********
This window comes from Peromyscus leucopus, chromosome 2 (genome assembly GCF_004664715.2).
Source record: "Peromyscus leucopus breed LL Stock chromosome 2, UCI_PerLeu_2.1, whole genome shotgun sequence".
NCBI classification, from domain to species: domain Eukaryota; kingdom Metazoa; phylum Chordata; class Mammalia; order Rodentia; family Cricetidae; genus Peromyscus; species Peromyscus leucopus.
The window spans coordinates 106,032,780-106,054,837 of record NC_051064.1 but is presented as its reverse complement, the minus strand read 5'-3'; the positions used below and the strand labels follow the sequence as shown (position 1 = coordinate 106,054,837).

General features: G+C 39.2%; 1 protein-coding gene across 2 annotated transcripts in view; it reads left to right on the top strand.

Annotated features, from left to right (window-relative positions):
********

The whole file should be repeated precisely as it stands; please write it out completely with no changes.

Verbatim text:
This window comes from Peromyscus leucopus, chromosome 2 (genome assembly GCF_004664715.2).
Source record: "Peromyscus leucopus breed LL Stock chromosome 2, UCI_PerLeu_2.1, whole genome shotgun sequence".
NCBI classification, from domain to species: domain Eukaryota; kingdom Metazoa; phylum Chordata; class Mammalia; order Rodentia; family Cricetidae; genus Peromyscus; species Peromyscus leucopus.
The window spans coordinates 106,032,780-106,054,837 of record NC_051064.1 but is presented as its reverse complement, the minus strand read 5'-3'; the positions used below and the strand labels follow the sequence as shown (position 1 = coordinate 106,054,837).

General features: G+C 39.2%; 1 protein-coding gene across 2 annotated transcripts in view; it reads left to right on the top strand.

Annotated features, from left to right (window-relative positions):